Guard Your Steps
Have you ever considered that it is important to “guard your steps when you go the house of God” (Ecc. 5:1)? Perhaps we don’t often think of church as a dangerous place, and yet it is a very dangerous place for those who refuse to listen to the preaching of God’s word. The author of Hebrews warns that there are those who have “tasted the goodness of the word of God…and then have fallen away” (Heb. 6:5-6). In this case there is no other way of salvation for them “since they are crucifying once again the Son of God to their own harm and holding him up to contempt” (6:6). Long before the author of Hebrews, the Preacher recognized the difference between the wise and the fools that went to the house of God. Therefore, in order to be wise in our worship, it’s important for us to understand what it means to guard our steps when we go to church.
First, we are to “draw near” (Ecc. 5:1). We are to make worship a weekly priority. Each Lord’s Day we are to go to church. Meeting together with other believers on Sunday should be a priority over all other things. As the author of Hebrews says, “let us consider how to stir up one another to love and good works, not neglecting to meet together, as is the habit of some, but encouraging one another, and all the more as you see the Day drawing near” (Heb. 10:24-25).
We are also to “listen” to the preaching of God’s word (Ecc. 5:1). There are lots of different reasons people go to church. Some people go because they are invited by family or friends. Others go because they are curious about Christianity. Still others go because they like seeing their friends and making connections in the community. But those who love God will draw near to listen to the preaching of God’s word and engage in the sacraments (baptism and the Lord’s Supper). By God’s grace, we are to “hold [the word of God] fast in an honest and good heart, and bear fruit with patience” (Luke 8:15). Like Mary, who “sat at the Lord’s feet and listened to his teaching” we are to do the “one thing” that is “necessary” and choose “the good portion, which will not be taken away” (Luke 10:39-42).
In addition to drawing near to listen, we should not be “rash with your mouth, nor let your heart be hasty to utter a word before God” (Ecc. 5:2). I am afraid that many of the churches in our cities have lost an appreciation for the holiness of God, and therefore, are quick to pray and sing songs without thinking too much about what they are saying or singing. Too often we are not “grateful for receiving a kingdom that cannot be shaken” because we are focused on ourselves in worship, and therefore fail to “offer to God acceptable worship, with reverence and awe” recognizing that He is “a consuming fire” (Heb. 12:28-29).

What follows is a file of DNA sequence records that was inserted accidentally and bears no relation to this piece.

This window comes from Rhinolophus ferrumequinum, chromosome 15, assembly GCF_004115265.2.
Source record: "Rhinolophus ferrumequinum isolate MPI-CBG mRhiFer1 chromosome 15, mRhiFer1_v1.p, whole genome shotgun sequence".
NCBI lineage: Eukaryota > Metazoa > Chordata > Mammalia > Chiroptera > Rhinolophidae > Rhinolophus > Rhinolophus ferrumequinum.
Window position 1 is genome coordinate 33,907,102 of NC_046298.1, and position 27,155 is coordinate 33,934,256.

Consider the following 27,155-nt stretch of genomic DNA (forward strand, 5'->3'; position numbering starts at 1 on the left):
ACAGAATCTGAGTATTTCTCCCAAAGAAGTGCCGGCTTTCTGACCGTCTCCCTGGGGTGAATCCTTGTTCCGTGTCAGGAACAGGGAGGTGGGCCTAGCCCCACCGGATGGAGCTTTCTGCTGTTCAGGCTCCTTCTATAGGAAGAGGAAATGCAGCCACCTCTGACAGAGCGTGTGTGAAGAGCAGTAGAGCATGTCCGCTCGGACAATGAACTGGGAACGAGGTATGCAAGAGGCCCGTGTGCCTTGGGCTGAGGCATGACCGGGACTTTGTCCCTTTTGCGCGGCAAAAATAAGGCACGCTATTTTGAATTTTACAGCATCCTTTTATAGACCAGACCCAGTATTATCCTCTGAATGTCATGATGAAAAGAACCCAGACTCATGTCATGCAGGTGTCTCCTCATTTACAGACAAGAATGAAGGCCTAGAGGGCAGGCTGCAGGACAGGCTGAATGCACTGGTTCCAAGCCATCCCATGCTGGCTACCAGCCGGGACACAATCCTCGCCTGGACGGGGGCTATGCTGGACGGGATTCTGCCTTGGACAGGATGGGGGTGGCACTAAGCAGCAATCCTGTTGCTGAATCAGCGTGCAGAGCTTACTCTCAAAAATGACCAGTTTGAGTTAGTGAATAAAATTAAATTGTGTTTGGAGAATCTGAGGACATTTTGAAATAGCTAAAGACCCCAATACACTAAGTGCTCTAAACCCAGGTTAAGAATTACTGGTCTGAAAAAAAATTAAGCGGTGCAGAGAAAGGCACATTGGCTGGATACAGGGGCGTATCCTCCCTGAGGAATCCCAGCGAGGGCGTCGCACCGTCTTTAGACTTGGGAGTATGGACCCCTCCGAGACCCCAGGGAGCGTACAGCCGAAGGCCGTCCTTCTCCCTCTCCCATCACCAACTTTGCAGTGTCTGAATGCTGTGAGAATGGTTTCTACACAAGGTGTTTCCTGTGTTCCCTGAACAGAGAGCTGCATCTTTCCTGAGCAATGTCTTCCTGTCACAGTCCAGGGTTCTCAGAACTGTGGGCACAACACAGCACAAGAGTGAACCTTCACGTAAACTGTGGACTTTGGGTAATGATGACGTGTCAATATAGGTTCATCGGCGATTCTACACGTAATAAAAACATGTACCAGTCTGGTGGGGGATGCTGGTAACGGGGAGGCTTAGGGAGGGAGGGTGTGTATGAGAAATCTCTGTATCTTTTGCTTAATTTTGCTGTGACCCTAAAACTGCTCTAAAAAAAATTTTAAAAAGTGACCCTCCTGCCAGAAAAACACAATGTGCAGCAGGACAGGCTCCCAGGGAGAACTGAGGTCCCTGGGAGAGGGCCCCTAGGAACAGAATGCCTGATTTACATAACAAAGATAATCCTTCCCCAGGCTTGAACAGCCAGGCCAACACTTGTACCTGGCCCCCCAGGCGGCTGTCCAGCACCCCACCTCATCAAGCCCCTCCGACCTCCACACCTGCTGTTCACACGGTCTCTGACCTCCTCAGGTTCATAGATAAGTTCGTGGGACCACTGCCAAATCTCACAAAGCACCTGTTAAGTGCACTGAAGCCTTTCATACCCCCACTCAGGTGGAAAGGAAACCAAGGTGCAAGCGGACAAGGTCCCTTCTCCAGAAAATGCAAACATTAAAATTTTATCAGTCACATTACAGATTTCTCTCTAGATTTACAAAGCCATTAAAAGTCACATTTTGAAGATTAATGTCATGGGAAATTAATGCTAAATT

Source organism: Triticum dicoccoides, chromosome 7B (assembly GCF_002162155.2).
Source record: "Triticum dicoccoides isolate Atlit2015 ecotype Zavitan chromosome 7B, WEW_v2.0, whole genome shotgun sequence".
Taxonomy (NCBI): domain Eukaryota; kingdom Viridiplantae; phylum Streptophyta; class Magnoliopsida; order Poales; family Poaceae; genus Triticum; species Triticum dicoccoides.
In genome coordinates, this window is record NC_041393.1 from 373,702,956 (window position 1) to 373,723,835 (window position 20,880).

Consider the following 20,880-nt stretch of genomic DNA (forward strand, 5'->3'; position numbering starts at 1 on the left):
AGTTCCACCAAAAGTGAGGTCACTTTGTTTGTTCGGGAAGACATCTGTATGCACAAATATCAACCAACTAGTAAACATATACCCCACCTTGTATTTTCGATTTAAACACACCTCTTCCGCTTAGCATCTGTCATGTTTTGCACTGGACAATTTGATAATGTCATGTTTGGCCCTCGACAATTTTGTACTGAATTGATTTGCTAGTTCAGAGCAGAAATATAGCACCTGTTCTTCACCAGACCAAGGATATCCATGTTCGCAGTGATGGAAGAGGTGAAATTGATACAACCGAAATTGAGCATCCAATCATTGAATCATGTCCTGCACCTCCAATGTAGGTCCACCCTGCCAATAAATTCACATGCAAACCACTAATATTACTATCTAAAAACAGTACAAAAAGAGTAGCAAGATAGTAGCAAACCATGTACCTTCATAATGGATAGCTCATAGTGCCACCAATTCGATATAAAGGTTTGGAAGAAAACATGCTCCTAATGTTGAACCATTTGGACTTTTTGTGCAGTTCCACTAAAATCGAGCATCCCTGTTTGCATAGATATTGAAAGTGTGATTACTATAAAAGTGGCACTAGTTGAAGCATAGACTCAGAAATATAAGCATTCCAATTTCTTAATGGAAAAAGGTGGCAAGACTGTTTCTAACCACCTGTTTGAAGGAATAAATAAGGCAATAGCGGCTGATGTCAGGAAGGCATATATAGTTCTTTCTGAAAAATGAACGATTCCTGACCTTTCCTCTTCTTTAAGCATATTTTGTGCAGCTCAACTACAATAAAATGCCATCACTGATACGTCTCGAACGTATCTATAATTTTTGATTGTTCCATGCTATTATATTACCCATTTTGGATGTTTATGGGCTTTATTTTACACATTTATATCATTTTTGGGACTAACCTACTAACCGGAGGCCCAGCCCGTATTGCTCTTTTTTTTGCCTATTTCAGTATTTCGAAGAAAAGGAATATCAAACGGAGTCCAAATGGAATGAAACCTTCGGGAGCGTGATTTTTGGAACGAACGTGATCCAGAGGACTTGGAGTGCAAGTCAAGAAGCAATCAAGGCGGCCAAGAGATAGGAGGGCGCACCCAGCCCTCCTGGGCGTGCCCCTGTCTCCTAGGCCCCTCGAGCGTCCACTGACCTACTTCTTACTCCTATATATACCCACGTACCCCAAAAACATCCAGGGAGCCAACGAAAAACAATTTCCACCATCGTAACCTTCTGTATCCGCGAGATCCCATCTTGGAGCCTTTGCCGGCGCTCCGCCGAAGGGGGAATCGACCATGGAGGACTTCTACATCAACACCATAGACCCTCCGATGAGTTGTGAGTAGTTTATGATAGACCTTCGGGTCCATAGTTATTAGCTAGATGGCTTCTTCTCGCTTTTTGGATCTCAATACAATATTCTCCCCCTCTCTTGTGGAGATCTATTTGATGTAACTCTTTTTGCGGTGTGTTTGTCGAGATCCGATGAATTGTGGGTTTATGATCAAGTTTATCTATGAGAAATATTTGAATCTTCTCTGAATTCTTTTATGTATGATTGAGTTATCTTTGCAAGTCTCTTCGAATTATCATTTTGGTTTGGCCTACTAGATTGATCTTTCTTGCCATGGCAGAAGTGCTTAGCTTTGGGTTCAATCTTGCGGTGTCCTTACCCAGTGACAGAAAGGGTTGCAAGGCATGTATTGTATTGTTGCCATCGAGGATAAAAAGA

Finally, guarding our steps involves recognizing that “God is in heaven and you are on earth” (Ecc. 5:2). It is good and right to think of God as our friend, if we are believers (John 15:15), but some people think of God as nothing more than a buddy who builds us up and does our bidding. In contrast, Scripture reveals that God is holy. Think about Israel, for example, when they “saw the thunder and the flashes of lighting and the sound of the trumpet and the mountain smoking” and “were afraid and trembled” and didn’t want God to speak to them, lest they die (Ex. 20:18-19). Moses told them, “Do not fear, for God has come to test you, that the fear of him may be before you, that you may not sin” (Ex. 20:20). This fear of God is the Preacher’s main theme in Ecclesiastes (see 3:14; 5:7; 7:18; 8:12; 12:13). Worship is not about our dreams and words, but about the holiness of God and His word. The Bible “is no empty word for you, but your very life” (Deut. 32:47). The importance of the written word points to the preeminence of the living word, “When Christ who is your life appears, then you also will appear with him in glory” (Col. 3:4). It is Christ about whom the Scriptures “bear witness” (John 5:39).
Perhaps you didn’t think going to church could be so dangerous, but the Preacher reminds us how important it is to guard our steps as we approach God’s house. Let us not neglect drawing near to God and His people on the Lord’s Day, listening to the preaching of God’s word, worshiping Him with reverence and awe, and recognizing His holiness.
Sarah Ivill (ThM, Dallas Theological Seminary) is a Reformed author, wife, homeschooling mom, Bible study teacher, and conference speaker who lives in Matthews, North Carolina, and is a member of Christ Covenant Church (PCA). To learn more, please visit www.sarahivill.com.